rating: 3 of 5 stars
(this review contains spoilers, but doesn't reveal all of this books twists...)
The first part of this book made me want to stop the tape (my version was a 7-tape audiobook selected for a 5-hour drive) but, as I was stuck in construction traffic, I decided to bear with it. Slowgoing for probably the first third of the novel, with a surprise and rather odd turn into the merits of the christian, islam and hindu religions, altogether, the enthralling part of the book starts with the progragonist, Pi, nearly drowning in a shipwreck while on his way from Pondicherry, a small nation near India, to a new home with his family in Canada. (Wow, that was quite a run-on sentence).
Pi, 16, is marooned on a 26-foot lifeboat with a 450-pound Bengal tiger, no less. How they could sustain themselves without killing each other or succumbing to death for the better part of a year is nothing less than riveting. When their travels bring them to a carniverous floating algae island inhabited by meerkats...well, that's where I started to doubt the reliability of the narrator. But, what imagination!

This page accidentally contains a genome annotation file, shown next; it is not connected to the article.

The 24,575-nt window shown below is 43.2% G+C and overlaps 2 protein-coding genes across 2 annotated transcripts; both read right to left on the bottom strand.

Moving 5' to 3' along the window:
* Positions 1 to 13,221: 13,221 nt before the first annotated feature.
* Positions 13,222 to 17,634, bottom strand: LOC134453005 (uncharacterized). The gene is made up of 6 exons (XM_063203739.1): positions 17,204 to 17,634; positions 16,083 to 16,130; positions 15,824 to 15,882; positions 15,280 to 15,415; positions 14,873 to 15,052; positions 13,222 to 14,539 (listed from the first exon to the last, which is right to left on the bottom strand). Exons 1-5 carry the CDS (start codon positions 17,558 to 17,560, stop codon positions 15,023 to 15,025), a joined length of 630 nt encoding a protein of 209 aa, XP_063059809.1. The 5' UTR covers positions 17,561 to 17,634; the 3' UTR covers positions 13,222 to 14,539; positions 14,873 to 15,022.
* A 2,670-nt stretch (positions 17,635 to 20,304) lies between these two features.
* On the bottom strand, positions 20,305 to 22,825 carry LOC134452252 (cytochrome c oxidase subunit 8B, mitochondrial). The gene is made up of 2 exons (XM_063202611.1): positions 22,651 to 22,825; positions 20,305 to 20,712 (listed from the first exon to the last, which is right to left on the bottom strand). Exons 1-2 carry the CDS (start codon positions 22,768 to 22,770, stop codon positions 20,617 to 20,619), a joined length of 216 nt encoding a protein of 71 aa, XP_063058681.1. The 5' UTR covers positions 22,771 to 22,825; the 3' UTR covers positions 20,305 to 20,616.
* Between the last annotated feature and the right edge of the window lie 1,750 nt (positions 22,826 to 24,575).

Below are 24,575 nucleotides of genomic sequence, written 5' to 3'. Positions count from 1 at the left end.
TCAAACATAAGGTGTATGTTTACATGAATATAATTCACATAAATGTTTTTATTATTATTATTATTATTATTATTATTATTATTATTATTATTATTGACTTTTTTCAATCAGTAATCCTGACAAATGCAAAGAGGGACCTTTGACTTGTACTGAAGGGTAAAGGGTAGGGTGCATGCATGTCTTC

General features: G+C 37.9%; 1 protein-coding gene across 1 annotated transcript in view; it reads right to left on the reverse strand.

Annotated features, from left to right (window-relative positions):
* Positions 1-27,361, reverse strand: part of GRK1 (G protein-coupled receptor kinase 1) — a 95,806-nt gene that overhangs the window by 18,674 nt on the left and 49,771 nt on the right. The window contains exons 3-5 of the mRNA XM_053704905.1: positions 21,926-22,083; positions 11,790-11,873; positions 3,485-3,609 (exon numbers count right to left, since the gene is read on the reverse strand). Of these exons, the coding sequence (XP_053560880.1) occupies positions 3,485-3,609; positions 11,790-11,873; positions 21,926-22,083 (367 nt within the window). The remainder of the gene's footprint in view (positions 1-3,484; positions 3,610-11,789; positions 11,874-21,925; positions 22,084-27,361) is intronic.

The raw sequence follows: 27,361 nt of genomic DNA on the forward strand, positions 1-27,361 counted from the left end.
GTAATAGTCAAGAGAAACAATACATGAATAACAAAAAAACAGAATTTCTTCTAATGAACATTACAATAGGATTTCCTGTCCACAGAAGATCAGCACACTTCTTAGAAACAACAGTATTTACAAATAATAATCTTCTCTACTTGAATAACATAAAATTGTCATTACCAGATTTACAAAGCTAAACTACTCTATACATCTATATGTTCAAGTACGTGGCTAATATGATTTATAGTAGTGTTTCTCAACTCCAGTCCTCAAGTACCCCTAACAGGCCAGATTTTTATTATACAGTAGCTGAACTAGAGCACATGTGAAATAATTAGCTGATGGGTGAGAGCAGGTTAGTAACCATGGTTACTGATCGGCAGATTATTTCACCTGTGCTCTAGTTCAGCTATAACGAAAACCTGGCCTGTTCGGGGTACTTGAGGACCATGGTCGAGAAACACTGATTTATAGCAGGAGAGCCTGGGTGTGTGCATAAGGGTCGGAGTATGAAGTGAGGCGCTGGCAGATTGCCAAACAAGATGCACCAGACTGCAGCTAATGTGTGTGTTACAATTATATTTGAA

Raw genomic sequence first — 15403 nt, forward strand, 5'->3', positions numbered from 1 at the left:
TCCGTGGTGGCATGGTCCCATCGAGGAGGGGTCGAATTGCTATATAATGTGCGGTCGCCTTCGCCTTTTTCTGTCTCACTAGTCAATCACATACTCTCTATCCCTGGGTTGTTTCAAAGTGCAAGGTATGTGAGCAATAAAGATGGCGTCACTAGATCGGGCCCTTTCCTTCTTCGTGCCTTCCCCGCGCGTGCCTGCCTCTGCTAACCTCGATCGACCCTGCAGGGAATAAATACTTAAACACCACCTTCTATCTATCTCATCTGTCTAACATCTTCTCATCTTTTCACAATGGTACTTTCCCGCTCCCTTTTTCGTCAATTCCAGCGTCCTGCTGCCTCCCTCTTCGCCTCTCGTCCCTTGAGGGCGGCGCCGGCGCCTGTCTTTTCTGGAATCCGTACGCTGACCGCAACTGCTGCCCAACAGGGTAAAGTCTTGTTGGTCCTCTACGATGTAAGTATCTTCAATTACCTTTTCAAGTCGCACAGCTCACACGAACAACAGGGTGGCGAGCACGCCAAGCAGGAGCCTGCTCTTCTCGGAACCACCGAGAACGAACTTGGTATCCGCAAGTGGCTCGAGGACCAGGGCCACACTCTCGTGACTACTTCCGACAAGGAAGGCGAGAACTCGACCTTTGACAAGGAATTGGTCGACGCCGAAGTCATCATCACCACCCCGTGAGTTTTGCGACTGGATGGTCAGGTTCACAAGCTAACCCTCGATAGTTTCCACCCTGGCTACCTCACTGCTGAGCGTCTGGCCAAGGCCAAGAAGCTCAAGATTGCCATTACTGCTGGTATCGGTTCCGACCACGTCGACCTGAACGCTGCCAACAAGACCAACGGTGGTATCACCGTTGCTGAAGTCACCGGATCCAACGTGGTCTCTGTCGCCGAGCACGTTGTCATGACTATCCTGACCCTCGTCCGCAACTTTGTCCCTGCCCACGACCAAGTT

It was a letdown when Pi finally came aground in Mexico, with the tiger presumably running off into the wilds never to be seen again. He is debriefed by some foreign visitors who want to know why the ship sank, and they simply don't believe his tale. So he gives them another, sadder yet more plausible version. And suddenly the sea doesn't seem so pure and blue anymore.
So now I'm puzzling over how this book is supposed to affirm one's belief in God. Because Pi could survive at sea, presumably alone, for 7 months, and retain his wits for the most part, and later find love and have kids and a normal life?
It's a worthwhile tale, though I'm not sure now having read it through how enjoyable it was. I really dig the cover art, though...
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